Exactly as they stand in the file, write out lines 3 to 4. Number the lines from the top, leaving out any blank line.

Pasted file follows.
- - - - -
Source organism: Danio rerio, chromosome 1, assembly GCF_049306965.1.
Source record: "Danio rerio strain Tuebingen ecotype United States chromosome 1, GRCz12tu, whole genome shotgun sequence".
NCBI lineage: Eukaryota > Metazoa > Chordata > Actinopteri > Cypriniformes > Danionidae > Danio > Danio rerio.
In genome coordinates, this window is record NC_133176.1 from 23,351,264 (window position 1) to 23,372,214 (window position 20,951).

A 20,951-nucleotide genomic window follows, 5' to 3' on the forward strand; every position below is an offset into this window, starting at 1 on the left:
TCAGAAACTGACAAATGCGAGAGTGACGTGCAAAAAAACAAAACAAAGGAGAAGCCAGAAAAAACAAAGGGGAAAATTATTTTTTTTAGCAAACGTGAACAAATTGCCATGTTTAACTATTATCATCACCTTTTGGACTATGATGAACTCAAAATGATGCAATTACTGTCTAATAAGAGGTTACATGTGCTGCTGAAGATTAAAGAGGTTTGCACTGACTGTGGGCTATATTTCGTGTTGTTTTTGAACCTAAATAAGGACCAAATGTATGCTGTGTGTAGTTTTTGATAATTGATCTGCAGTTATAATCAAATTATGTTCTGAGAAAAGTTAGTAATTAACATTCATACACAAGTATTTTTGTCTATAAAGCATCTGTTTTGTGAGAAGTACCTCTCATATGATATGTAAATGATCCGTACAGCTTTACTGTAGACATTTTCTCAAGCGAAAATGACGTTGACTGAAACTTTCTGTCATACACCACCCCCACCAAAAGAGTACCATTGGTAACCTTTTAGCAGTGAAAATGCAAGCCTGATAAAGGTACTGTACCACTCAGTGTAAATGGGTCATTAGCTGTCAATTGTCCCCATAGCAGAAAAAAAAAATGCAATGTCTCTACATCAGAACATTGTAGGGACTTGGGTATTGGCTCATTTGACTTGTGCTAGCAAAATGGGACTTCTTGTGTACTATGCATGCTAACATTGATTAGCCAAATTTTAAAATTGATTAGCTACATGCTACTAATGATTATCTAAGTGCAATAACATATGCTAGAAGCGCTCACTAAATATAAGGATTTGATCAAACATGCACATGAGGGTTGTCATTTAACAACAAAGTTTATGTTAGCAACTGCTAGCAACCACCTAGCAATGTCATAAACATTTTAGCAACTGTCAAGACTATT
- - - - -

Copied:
NCBI lineage: Eukaryota > Metazoa > Chordata > Actinopteri > Cypriniformes > Danionidae > Danio > Danio rerio.
In genome coordinates, this window is record NC_133176.1 from 23,351,264 (window position 1) to 23,372,214 (window position 20,951).